• (4.3) 19 reviews
  • MSRP: $780–$6,004
  • Body Style: Sedan
  • Combined MPG: 22-24
  • Engine: 222-hp, 3.0-liter V-6 (premium)
  • Drivetrain: Front-wheel Drive
  • Transmission: 4-speed automatic w/OD
2001 Nissan Maxima

Our Take on the Latest Model 2001 Nissan Maxima

2001 Nissan Maxima Reviews

Vehicle Overview
The Maxima was redesigned last year, getting larger dimensions and a new American-designed appearance. For 2001, it marks its 20th anniversary in the United States with a special edition of the sporty SE model, which will have five more horses than the other models. The anniversary model will have a 227-horsepower 3.0-liter V-6 engine, 17-inch wheels and tires, and an aerodynamic spoiler package.

The front-drive Maxima shares its basic design with the Infiniti I30, a luxury sedan with more features and higher prices.

The wheelbase on the Maxima is 108 inches, and the overall length is 190.5 inches — a little longer than the Toyota Camry. The previous Maxima and I30 shared much of their styling, but the roof is the only body panel they share now.

The Maxima’s styling was done at Nissan’s California design studio, while the I30 was designed in Japan.

The Maxima’s roomy interior provides space for taller folks in both the front buckets and the rear bench, which has ample legroom and adequate headroom in the outboard positions. However, the center position is hard and cramped. The split rear seatback folds to expand the trunk’s 15-cubic-foot capacity.

Dashboard controls for the climate and stereo systems are large and well marked, and the power front windows have new one-touch up and down operation.

Under the Hood
All Maximas come with a 222-horsepower 3.0-liter V-6 engine, except the special-edition SE, which gets a 227-hp version of this engine. The base GXE and sporty SE models come with a standard five-speed manual transmission. A four-speed automatic is standard on the GLE and optional on the others. Antilock brakes are standard, and side-impact airbags for the front seats are optional.

Driving Impressions
The Maxima delivers the same spirited acceleration and adept road manners as the more-expensive I30, though it lacks the attentive customer service and more comprehensive warranty that comes with the Infiniti brand. The Maxima is a more performance-oriented sedan than midsize rivals such as the Honda Accord and Toyota Camry, offering sportier handling and a firmer ride.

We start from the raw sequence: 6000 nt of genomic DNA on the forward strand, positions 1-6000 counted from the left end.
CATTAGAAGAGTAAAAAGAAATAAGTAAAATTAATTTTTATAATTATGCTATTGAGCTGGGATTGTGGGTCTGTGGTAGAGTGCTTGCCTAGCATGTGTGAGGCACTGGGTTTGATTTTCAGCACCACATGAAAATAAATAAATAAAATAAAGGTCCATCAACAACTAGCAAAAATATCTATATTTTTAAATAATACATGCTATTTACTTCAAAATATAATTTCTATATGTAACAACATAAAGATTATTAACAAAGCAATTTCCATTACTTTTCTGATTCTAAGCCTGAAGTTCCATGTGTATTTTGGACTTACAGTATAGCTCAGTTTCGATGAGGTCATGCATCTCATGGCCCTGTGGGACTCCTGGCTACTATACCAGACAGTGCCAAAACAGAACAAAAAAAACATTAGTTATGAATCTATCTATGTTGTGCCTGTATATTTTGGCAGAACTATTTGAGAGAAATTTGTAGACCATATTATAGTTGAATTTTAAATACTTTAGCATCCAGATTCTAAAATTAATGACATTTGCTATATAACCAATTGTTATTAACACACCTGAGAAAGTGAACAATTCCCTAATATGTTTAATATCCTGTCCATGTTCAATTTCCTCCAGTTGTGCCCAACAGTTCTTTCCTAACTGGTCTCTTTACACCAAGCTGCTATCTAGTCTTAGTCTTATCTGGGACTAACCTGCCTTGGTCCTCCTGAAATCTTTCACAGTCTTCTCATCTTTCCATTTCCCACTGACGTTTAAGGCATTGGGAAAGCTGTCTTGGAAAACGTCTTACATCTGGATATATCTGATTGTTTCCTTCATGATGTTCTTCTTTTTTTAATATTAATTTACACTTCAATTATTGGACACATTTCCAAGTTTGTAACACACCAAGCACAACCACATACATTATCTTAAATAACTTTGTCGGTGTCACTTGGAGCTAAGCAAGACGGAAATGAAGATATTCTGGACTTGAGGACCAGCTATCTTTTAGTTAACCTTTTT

Reported by Rick Popely  for cars.com
From the cars.com 2001 Buying Guide

Consumer Reviews


Average based on 19 reviews

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Most reliable vehicle I have ever purchased

by Vvvvrrrrooommvroom from on July 23, 2017

Also the least expensive car I ever bought, paying only $800 cash. The seller had to jump start an old battery to start it. I never had any issues with this car.

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4 Trims Available

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Wondering which configuration is right for you?
Our 2001 Nissan Maxima trim comparison will help you decide.

Nissan Maxima Articles

2001 Nissan Maxima Safety Ratings

Crash-Test Reports


There are currently 5 recalls for this car.

Safety defects and recalls are relatively common. Stay informed and know what to do ahead of time.

Safety defects and recalls explained

Service & Repair

Estimated Service & Repair cost: $5,000 per year.

Save on maintenance costs and do your own repairs.

Warranty Coverage

What you should get in your warranty can be confusing. Make sure you are informed.

Learn More About Warranties

Warranties Explained


Often called a basic warranty or new-vehicle warranty, a bumper-to-bumper policy covers components like air conditioning, audio systems, vehicle sensors, fuel systems and major electrical components. Most policies exclude regular maintenance like fluid top offs and oil changes, but a few brands have separate free-maintenance provisions, and those that do offer them is slowly rising. Bumper-to-bumper warranties typically expire faster than powertrain warranties.


Don't be misled a 10-year or 100,000-mile powertrain warranty doesn't promise a decade of free repairs for your car. It typically covers just the engine and transmission, along with any other moving parts that lead to the wheels, like the driveshaft and constant velocity joints. Some automakers also bundle seat belts and airbags into their powertrain warranties. With a few exceptions, powertrain warranties don't cover regular maintenance like engine tuneups and tire rotations.

Roadside Assistance

Some automakers include roadside assistance with their bumper-to-bumper or powertrain warranties, while others have separate policies. These programs cover anything from flat-tire changes and locksmith services to jump-starts and towing. Few reimburse incidental costs like motel rooms (if you have to wait for repairs).

Free Scheduled Maintenance

Some automakers include free scheduled maintenance for items such as oil changes, air filters and tire rotations. Some include consumables including brake pads and windshield wipers; others do not. They are typically for the first couple of years of ownership of a new car.

Other Years